gleaning wisdom from multiple sources

“There is nothing that wastes the body like worry, and one who has any faith in God should be ashamed to worry about anything” — Gandhi (found on my sister’s fridge)

“Don’t fret or worry. Instead of worrying, pray. Let petitions and praises shape your worries into prayers, letting God know your concerns. Before you know it, a sense of God’s wholeness, everything coming together for good, will come and settle you down. It’s wonderful what happens when Christ displaces worry at the centre of your life” –1 Peter 5:7, from The Message Bible

“Fear can keep us up all night long, but faith makes one fine pillow” — Philip Gulley

“Courage doesn’t always roar. Sometimes courage is the little voice at the end of the day that says, I’ll try again tomorrow” — Mary Anne Radmacher

sometimes, like the Cowardly Lion, we forget we're the kings of the forest

” […] Life is not hurrying on to a receding future, nor hankering after an imagined past. It is the turning aside like Moses to the miracle of the lit bush, to a brightness that seemed as transitory as your youth once, but is the eternity that awaits you” — R.S. Thomas, from “The Bright Field”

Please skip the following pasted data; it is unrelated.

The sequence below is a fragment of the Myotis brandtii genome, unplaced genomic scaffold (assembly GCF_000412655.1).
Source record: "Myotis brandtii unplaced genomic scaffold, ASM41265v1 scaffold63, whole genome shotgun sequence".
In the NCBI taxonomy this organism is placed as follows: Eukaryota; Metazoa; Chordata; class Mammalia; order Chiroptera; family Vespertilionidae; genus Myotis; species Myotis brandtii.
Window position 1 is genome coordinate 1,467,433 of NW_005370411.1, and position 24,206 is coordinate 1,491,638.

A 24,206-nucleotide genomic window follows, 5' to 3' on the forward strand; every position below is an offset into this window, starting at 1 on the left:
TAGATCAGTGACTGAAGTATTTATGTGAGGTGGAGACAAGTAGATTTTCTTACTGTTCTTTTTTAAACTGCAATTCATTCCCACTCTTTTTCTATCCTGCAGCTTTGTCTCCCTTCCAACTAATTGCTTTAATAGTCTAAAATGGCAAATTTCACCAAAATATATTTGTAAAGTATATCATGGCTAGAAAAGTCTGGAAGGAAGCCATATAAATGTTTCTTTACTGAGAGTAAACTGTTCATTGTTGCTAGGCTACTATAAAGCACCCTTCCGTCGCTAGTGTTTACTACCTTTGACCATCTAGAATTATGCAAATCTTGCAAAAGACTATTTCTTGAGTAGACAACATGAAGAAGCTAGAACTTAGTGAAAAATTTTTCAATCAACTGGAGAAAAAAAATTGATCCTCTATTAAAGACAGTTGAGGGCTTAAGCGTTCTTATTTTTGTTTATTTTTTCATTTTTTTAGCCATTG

“So you must not be frightened if a sadness rises before you larger than any you’ve ever seen, if an anxiety like light and cloud shadows moves over your hands and everything you do. You must realize that something has happened to you; that life has not forgotten you; it holds you in its hands and will not let you fall. Why do you want to shut out of your life any uneasiness, any miseries, or any depressions? For after all, you do not know what work these conditions are doing inside you” — Rainer Maria Rilke, from Letters to a Young Poet

“None of us is immune to the pain of rejection, but the more we grow in maturity and self-worth, the less likely we are to take it personally. When we acknowledge that rejection is not an indictment of our being, but an experience we must all face again and again if we put ourselves out there, rejection becomes easier to bear. The only sure way to avoid rejection is to sit mute in a corner and take no risks. If we choose to live courageously, we will experience rejection — and survive to show up for more” — Harriet Lerner, Ph.D. from Fear and Other Uninvited Guests

Now live courageously my friends. Hold your heads up high and when life knocks you down, remind yourself who you are and get back up again. And again. And again and again.

You’ve Got the Music in You

i got by with a little help from my iPod

A friend of mine recently tagged me in a Facebook meme with the following directions:

For every year (well almost every year) of your life there should be an album, a song or simply a beat that helped to form you and who you are. Take a few minutes and a trip down memory lane. Think of the top albums that define you. The order is up to you.